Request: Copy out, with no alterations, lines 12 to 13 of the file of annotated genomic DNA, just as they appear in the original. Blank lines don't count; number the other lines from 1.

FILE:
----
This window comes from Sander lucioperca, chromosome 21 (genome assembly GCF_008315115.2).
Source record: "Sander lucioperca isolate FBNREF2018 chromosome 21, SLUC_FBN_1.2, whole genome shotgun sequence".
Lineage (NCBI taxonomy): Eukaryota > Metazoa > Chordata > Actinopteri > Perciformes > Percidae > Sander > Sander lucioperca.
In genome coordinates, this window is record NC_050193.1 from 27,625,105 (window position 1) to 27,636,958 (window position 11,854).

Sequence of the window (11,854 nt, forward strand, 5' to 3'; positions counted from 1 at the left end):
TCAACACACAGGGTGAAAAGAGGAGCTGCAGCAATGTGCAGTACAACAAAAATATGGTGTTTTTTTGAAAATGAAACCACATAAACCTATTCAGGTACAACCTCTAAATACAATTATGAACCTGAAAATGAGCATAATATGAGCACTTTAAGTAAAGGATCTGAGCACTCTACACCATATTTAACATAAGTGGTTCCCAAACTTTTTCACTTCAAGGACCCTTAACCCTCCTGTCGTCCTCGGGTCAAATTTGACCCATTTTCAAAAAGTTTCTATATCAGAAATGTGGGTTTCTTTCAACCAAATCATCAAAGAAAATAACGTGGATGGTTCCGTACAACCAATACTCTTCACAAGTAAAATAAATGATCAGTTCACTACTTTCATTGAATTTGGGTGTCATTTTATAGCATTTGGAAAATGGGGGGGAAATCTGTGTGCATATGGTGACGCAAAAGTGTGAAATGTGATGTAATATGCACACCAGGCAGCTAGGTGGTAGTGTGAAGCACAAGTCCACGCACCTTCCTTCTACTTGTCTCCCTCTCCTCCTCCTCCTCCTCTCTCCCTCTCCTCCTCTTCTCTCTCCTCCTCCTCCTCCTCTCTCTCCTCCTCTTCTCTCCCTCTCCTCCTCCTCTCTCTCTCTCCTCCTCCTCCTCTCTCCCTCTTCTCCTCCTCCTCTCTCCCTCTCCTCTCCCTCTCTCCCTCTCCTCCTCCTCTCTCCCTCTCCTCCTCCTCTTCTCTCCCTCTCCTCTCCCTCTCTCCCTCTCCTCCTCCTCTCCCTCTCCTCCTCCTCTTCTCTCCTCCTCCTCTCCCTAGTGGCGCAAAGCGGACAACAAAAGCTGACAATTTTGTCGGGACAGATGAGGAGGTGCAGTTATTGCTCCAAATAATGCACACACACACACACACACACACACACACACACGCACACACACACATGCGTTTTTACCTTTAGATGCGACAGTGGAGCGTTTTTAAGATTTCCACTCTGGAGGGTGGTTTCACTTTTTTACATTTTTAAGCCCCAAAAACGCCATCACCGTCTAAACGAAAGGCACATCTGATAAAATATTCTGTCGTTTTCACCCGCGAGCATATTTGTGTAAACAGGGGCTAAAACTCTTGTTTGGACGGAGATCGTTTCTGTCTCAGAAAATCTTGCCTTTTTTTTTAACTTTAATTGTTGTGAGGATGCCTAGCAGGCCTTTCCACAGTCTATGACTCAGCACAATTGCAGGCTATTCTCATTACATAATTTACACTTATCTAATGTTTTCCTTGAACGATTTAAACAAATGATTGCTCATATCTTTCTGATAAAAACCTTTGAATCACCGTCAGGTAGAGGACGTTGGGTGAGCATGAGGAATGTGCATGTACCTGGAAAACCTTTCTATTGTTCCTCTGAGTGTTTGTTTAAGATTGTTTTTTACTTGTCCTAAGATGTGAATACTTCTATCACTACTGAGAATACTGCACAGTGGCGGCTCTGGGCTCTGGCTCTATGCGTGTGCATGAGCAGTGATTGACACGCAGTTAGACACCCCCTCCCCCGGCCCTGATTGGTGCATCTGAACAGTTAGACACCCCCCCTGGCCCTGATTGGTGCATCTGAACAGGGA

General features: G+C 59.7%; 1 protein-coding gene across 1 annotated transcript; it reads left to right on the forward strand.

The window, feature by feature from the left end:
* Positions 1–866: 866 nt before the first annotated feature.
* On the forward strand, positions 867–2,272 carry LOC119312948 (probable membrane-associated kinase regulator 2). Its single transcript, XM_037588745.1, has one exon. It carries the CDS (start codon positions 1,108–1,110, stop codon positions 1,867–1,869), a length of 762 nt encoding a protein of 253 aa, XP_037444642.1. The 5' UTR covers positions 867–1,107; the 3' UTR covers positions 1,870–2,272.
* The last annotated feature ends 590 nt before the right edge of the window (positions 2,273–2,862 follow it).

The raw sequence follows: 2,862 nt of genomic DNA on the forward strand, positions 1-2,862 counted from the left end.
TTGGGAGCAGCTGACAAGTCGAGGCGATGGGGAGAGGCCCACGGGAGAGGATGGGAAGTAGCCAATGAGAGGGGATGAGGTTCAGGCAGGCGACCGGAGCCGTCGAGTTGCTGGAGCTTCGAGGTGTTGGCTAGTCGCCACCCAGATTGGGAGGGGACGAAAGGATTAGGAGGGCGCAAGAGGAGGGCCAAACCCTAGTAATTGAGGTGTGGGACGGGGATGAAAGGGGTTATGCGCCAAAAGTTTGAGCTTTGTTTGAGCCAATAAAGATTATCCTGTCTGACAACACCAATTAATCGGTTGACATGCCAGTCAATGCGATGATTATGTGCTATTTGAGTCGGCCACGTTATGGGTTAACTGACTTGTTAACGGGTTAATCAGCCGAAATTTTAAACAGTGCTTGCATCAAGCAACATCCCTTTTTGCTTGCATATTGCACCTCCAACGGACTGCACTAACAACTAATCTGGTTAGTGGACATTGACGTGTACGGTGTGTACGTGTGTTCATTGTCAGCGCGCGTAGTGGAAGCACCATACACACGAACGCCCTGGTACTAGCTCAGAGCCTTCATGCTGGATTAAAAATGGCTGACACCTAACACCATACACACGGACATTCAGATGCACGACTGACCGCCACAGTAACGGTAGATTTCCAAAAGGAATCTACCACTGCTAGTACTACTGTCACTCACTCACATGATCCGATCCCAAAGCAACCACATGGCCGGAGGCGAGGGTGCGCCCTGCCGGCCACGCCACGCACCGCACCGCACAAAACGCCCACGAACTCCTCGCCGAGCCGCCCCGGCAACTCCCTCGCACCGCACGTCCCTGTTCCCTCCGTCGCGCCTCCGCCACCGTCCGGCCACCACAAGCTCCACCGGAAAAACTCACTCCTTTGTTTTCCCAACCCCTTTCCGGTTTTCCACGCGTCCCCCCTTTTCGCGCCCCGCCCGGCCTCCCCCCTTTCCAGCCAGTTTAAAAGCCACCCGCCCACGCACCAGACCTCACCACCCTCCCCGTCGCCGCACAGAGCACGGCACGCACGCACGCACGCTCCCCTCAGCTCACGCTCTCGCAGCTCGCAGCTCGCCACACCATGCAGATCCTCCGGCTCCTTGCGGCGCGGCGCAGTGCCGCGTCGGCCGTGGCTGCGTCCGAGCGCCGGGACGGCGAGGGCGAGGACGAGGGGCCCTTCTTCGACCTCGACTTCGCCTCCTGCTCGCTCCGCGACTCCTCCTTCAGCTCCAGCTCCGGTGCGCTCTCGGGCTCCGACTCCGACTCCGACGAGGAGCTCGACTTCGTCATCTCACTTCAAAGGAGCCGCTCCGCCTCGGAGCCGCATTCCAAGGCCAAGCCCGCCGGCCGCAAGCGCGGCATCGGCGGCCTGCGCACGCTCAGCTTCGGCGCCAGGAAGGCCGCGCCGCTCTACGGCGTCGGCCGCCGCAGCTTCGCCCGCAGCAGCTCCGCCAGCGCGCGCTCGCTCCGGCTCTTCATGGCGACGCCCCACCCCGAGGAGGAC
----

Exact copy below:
The raw sequence follows: 2,862 nt of genomic DNA on the forward strand, positions 1-2,862 counted from the left end.
TTGGGAGCAGCTGACAAGTCGAGGCGATGGGGAGAGGCCCACGGGAGAGGATGGGAAGTAGCCAATGAGAGGGGATGAGGTTCAGGCAGGCGACCGGAGCCGTCGAGTTGCTGGAGCTTCGAGGTGTTGGCTAGTCGCCACCCAGATTGGGAGGGGACGAAAGGATTAGGAGGGCGCAAGAGGAGGGCCAAACCCTAGTAATTGAGGTGTGGGACGGGGATGAAAGGGGTTATGCGCCAAAAGTTTGAGCTTTGTTTGAGCCAATAAAGATTATCCTGTCTGACAACACCAATTAATCGGTTGACATGCCAGTCAATGCGATGATTATGTGCTATTTGAGTCGGCCACGTTATGGGTTAACTGACTTGTTAACGGGTTAATCAGCCGAAATTTTAAACAGTGCTTGCATCAAGCAACATCCCTTTTTGCTTGCATATTGCACCTCCAACGGACTGCACTAACAACTAATCTGGTTAGTGGACATTGACGTGTACGGTGTGTACGTGTGTTCATTGTCAGCGCGCGTAGTGGAAGCACCATACACACGAACGCCCTGGTACTAGCTCAGAGCCTTCATGCTGGATTAAAAATGGCTGACACCTAACACCATACACACGGACATTCAGATGCACGACTGACCGCCACAGTAACGGTAGATTTCCAAAAGGAATCTACCACTGCTAGTACTACTGTCACTCACTCACATGATCCGATCCCAAAGCAACCACATGGCCGGAGGCGAGGGTGCGCCCTGCCGGCCACGCCACGCACCGCACCGCACAAAACGCCCACGAACTCCTCGCCGAGCCGCCCCGGCAACTCCCTCGCACCGCACGTCCCTGTTCCCTCCGTCGCGCCTCCGCCACCGTCCGGCCACCACAAGCTCCACCGGAAAAACTCACTCCTTTGTTTTCCCAACCCCTTTCCGGTTTTCCACGCGTCCCCCCTTTTCGCGCCCCGCCCGGCCTCCCCCCTTTCCAGCCAGTTTAAAAGCCACCCGCCCACGCACCAGACCTCACCACCCTCCCCGTCGCCGCACAGAGCACGGCACGCACGCACGCACGCTCCCCTCAGCTCACGCTCTCGCAGCTCGCAGCTCGCCACACCATGCAGATCCTCCGGCTCCTTGCGGCGCGGCGCAGTGCCGCGTCGGCCGTGGCTGCGTCCGAGCGCCGGGACGGCGAGGGCGAGGACGAGGGGCCCTTCTTCGACCTCGACTTCGCCTCCTGCTCGCTCCGCGACTCCTCCTTCAGCTCCAGCTCCGGTGCGCTCTCGGGCTCCGACTCCGACTCCGACGAGGAGCTCGACTTCGTCATCTCACTTCAAAGGAGCCGCTCCGCCTCGGAGCCGCATTCCAAGGCCAAGCCCGCCGGCCGCAAGCGCGGCATCGGCGGCCTGCGCACGCTCAGCTTCGGCGCCAGGAAGGCCGCGCCGCTCTACGGCGTCGGCCGCCGCAGCTTCGCCCGCAGCAGCTCCGCCAGCGCGCGCTCGCTCCGGCTCTTCATGGCGACGCCCCACCCCGAGGAGGAC